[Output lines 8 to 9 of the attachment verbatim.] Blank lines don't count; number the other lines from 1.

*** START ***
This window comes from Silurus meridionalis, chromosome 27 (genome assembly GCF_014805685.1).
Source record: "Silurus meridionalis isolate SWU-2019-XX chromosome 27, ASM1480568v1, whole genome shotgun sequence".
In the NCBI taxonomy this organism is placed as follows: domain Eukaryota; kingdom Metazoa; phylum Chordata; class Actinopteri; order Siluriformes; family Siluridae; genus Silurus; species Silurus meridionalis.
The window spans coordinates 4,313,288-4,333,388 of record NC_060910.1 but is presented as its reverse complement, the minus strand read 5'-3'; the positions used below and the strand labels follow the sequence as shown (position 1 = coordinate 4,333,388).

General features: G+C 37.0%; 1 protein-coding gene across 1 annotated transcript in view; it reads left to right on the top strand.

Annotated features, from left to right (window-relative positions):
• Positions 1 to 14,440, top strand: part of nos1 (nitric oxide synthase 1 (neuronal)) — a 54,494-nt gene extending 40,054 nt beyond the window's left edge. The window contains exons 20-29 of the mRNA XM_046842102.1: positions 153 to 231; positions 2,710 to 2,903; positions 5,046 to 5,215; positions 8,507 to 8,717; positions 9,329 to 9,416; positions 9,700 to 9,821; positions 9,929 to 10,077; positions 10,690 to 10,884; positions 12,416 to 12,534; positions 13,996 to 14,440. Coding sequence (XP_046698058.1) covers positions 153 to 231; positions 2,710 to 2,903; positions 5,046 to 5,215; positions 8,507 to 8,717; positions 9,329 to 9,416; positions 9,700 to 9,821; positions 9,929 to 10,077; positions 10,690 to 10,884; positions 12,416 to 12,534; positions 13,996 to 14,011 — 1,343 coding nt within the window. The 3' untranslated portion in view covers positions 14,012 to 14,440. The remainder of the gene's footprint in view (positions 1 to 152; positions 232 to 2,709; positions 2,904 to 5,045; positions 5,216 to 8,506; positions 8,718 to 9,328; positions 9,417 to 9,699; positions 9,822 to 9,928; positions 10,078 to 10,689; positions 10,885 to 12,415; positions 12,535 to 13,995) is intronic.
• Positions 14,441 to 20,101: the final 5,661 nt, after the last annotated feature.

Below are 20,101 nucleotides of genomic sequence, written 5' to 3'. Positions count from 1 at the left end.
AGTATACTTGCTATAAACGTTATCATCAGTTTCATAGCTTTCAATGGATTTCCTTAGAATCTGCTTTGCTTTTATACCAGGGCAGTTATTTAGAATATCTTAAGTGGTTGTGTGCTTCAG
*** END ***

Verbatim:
• Positions 14,441 to 20,101: the final 5,661 nt, after the last annotated feature.

Below are 20,101 nucleotides of genomic sequence, written 5' to 3'. Positions count from 1 at the left end.